Transl. Oncol. (IF 3.138) Pub Date : 2019-12-24
    Philipp J. Stenzel; Mario Schindeldecker; Katrin E. Tagscherer; Sebastian Foersch; Esther Herpel; Markus Hohenfellner; Gencay Hatiboglu; Juergen Alt; Christian Thomas; Axel Haferkamp; Wilfried Roth; Stephan Macher-Goeppinger

    INTRODUCTION: Immune checkpoint inhibitors (ICI) have been approved for patients with clear cell renal cell carcinoma (ccRCC), but not all patients benefit from ICI. One reason is the tumor microenvironment (TME) that has substantial influence on patient's prognosis and therapy response. Thus, we comprehensively analyzed the TME of ccRCC regarding prognostic and predictive properties. METHODS: Tumor-infiltrating CD3-positive T-cells, CD8-positive cytotoxic T-lymphocytes (CTLs), regulatory T-cells, B-cells, plasma cells, macrophages, granulocytes, programmed cell death receptor 1 (PD-1), and its ligand PD-L1 were examined in a large hospital-based series of ccRCC with long-term follow-up information (n = 756) and in another patient collective with information on response to nivolumab therapy (n = 8). Tissue microarray technique and digital image analysis were used. Relationship between immune cell infiltration and tumor characteristics, cancer-specific survival (CSS), or response to ICI was examined. RESULTS: Univariate survival analysis revealed that increased tumor-infiltrating B-cells, T-cells, and PD-1-positive cells were significantly associated with favorable CSS and high levels of intratumoral granulocytes, macrophages, cytotoxic T-cells, and PD-L1 significantly with poor CSS. High CTL or B-cell infiltration and high PD-L1 expression of ccRCC tumor cells qualified as independent prognostic biomarkers for patients' CSS. Significantly higher densities of intratumoral T-cells, CTLs, and PD-1-positive immune cells were observed in ccRCC with response to ICI compared with patients with mixed or no response (CD3: p = 0.003; CD8: p = 0.006; PD-1: p = 0.01). DISCUSSION: This study shows that subsets of tumor-infiltrating leukocytes in the TME and also PD-1/PD-L1 provide prognostic and predictive information for patients with ccRCC.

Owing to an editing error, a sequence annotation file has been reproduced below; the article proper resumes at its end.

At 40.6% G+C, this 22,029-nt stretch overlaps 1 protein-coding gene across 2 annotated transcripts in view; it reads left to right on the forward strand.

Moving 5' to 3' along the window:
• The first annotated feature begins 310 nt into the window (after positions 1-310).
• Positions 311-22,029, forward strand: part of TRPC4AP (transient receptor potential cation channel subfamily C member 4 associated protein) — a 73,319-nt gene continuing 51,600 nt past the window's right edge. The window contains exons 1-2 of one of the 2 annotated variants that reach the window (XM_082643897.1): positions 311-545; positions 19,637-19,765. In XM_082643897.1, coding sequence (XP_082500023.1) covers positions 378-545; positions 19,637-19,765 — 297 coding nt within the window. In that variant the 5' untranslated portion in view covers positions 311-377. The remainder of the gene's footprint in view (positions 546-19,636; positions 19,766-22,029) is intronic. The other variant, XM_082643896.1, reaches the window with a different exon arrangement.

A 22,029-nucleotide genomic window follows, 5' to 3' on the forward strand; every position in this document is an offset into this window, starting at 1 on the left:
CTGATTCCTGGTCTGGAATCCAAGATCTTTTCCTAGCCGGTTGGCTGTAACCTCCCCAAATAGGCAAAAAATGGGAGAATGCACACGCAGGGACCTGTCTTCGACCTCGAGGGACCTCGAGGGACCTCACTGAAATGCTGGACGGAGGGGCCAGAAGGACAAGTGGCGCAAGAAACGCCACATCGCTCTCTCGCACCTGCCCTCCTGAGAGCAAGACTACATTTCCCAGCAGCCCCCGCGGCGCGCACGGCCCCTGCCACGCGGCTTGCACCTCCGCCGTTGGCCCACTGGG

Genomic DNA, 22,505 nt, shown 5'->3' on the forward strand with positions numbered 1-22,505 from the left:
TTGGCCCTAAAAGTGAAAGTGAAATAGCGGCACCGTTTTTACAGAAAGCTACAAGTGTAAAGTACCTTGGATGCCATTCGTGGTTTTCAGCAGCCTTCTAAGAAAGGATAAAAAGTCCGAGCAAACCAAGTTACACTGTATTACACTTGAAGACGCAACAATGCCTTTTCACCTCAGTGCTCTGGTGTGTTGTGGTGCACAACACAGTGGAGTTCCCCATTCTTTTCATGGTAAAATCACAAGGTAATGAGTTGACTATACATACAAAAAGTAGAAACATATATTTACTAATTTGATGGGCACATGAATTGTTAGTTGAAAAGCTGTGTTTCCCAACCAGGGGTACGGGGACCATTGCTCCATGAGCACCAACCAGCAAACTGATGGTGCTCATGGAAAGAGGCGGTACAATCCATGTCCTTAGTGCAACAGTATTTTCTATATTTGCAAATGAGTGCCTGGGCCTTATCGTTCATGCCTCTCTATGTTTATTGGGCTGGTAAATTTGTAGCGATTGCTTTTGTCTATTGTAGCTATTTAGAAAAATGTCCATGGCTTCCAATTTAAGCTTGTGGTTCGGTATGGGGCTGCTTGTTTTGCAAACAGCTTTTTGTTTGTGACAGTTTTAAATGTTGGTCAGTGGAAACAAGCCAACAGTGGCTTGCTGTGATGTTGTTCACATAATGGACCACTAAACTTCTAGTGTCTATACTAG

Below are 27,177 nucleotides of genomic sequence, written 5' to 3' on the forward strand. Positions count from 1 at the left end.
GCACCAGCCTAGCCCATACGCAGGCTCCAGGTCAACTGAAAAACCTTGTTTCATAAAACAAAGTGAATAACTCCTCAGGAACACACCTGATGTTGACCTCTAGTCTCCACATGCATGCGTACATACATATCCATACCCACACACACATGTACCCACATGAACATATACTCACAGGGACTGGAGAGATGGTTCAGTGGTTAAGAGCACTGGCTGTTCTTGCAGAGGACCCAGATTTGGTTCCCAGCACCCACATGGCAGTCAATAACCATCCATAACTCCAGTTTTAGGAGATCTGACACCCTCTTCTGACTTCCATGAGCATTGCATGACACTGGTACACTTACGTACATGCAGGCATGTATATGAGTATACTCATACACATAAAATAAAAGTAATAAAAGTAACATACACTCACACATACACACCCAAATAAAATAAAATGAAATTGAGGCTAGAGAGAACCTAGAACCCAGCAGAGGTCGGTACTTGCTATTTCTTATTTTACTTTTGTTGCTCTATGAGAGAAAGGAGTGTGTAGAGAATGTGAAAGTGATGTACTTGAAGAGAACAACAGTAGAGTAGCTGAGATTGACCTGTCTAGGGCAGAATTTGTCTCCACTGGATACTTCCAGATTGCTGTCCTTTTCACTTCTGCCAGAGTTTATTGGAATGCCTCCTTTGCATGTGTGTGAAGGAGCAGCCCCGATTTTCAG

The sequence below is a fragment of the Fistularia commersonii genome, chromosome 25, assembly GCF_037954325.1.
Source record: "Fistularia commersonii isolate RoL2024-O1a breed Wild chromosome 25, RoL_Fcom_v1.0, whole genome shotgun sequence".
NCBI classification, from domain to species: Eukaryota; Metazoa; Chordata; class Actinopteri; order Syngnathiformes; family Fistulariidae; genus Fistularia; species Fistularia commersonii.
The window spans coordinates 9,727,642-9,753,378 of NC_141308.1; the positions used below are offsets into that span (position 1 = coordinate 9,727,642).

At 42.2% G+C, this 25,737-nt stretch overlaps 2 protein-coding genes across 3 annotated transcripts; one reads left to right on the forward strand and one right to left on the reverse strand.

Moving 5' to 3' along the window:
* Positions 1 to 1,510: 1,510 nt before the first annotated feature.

• Bone Metastasis: Current State of Play
    Transl. Oncol. (IF 3.138) Pub Date : 2019-12-23
    Anthony Turpin; Martine Duterque-Coquillaud; Marie-Hélène Vieillard

    Bone metastasis (BM) in cancer remains a critical issue because of its associated clinical and biological complications. Moreover, BM can alter the quality of life and survival rate of cancer patients. Growing evidence suggests that bones are a fertile ground for the development of metastasis through a “vicious circle” of bone resorption/formation and tumor growth. This review aims to outline the current major issues in the diagnosis and management of BM in the most common types of osteotropic cancers and describe the mechanisms and effects of BM. First, we discuss the incidence of BM through the following questions: Are we witnessing an increase in incidence, and are we now better equipped with modern imaging techniques? Is the advent of efficient bone resorption inhibitors affecting the bigger picture of BM management? Second, we discuss the potential effects of cancer progression and well-prescribed drugs, such as multitarget tyrosine kinase inhibitors, inhibitors of the mammalian target of rapamycin, and immune checkpoint inhibitors, on BM. Finally, we examine the duality of the effects of some therapies that may help in cancer treatment but may also contribute to further BM.

  • Intermittent Versus Continuous Dosing of MAPK Inhibitors in the Treatment of BRAF-Mutated Melanoma
    Transl. Oncol. (IF 3.138) Pub Date : 2019-12-23
    Coralie Reger de Moura; Laetitia Vercellino; Fanélie Jouenne; Barouyr Baroudjian; Aurélie Sadoux; Baptiste Louveau; Julie Delyon; Kevin Serror; Lauriane Goldwirt; Pascal Merlet; Fanny Bouquet; Maxime Battistella; Céleste Lebbé; Samia Mourah